Connecting Through the Sign: Filipino Sign Language Workshop promoting inclusivity and safe Spaces community

By Zainha Mae Montezor | Posted on June 22, 2024

The visual-gestural language used by the Deaf community in the Philippines is called Filipino Sign Language (FSL). It is acknowledged as the nation’s official sign language. FSL remains largely unattainable despite its rich historical background and cultural milieu. Only a small portion of the Filipino population is proficient in FSL, except for deaf people and SPED teachers.

The deaf community in the Philippines is still lagging behind the country’s technologically advanced and fast-paced society. The communication between deaf people has improved as a result of the use of Filipino Sign Language (FSL). On the other hand, most Filipinos require assistance in comprehending FSL. The Philippines has a Republic Act 7277 also known as the Magna Carta for Disabled Persons, which mandates the government to ensure the integration of persons with disabilities into mainstream society, including education. The Department of Education (DepEd) already issued several policies and guidelines to support inclusive education, such as the Inclusive Education Policy Framework. Still, FSL is inaccessible in the country. 

In commitment to fostering an inclusive and accessible education, the Rotaract Club of PUP San Juan launches Connecting through the Sign: A Basic Sign Language workshop aimed at enhancing the quality education and understanding of Filipino Sign Language (FSL). Attended by rotaractors, and PUP San Juan students. Recognizing the importance of inclusive practices, “Connecting through the Sign” seeks to create an environment where every learner, regardless of their abilities, can thrive.

Connecting Through the Sign: A Basic Sign Language Workshop hosted by Rotaract Club of PUP San Juan and Helping Hands Community. Co-hosted by Rotaract Club of Chinatown Manila, Rotaract Club of Dela Salle University, Rotaract Club of Manila, Rotaract Club of Malabon Highlands, Rotaract Club of Marikina North, Rotaract Club of Metro Aurora Youth Advocates, Rotaract club of Pleasant Hills, Rotaract Club of San Juan, Rotaract Club of Valenzuela Legacy, and Rotaract Club of Valenzuela West. The Guest Speaker is from Deaf and Terp. 

The officers of the Rotaract Club of PUP San Juan, believed that communication is the most important aspect of human connection. Communication and language are how humans connect. Because of this, they enable us to express ourselves and, as a result, they can strengthen the bonds we forge with those around us. Language, in its most basic form, is a means of empowerment. In light of this, what are some effective ways that deaf people can communicate with those around them?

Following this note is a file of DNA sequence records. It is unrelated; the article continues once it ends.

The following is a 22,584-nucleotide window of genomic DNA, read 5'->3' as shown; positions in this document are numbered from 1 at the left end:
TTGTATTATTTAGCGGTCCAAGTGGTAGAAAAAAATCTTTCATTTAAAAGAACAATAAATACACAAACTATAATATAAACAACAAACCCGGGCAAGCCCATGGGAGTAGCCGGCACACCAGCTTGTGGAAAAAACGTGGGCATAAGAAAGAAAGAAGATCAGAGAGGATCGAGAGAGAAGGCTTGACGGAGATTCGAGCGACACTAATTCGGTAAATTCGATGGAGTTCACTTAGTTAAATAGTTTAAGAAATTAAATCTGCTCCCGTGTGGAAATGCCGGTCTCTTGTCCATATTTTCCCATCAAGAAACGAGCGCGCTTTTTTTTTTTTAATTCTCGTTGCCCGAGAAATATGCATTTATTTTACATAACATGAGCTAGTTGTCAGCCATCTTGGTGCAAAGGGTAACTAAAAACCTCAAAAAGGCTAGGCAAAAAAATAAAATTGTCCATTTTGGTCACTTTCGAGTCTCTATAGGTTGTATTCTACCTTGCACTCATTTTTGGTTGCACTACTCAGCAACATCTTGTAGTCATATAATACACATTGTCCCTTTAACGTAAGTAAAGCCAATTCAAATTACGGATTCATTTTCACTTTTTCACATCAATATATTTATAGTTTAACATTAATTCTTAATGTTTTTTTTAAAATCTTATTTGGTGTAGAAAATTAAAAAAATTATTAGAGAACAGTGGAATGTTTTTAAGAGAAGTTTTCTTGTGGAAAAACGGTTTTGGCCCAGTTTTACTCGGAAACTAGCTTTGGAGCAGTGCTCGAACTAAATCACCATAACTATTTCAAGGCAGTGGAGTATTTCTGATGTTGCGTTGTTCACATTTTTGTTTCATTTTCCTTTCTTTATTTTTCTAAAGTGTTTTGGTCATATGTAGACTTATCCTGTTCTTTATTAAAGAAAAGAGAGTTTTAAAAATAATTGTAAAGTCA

Filipino Sign Language (FSL) provides a unique means of communication for the Deaf community in the Philippines. Knowing FSL opens doors to inclusivity, empowerment, and a more diverse and richer tapestry of cultures. It is more than just a language learning challenge. For the Deaf and hearing populations to communicate with each other, they must understand FSL. A deep understanding of sign language enables people to have meaningful conversations and build connections that transcend the boundaries of auditory communication. The foundation of a society that honors the contributions and viewpoints of each individual is this inclusivity.

For individuals within the Deaf community, being fluent in FSL is directly linked to empowerment. It gives them the same access to information as their hearing counterparts, enabling them to fully express themselves and engage in social interactions. When a society accepts and uses FSL, obstacles to success are removed and the Deaf can flourish in all spheres of life—academically, professionally, and socially. Understanding Filipino Sign Language is essential for establishing an inclusive learning environment in the field of education. Educators who possess sign language proficiency can accommodate the various requirements of pupils, guaranteeing that Deaf students obtain high-quality instruction customized to their distinct communication inclinations. This strategy fosters academic achievement and a generation that values inclusivity and diversity.

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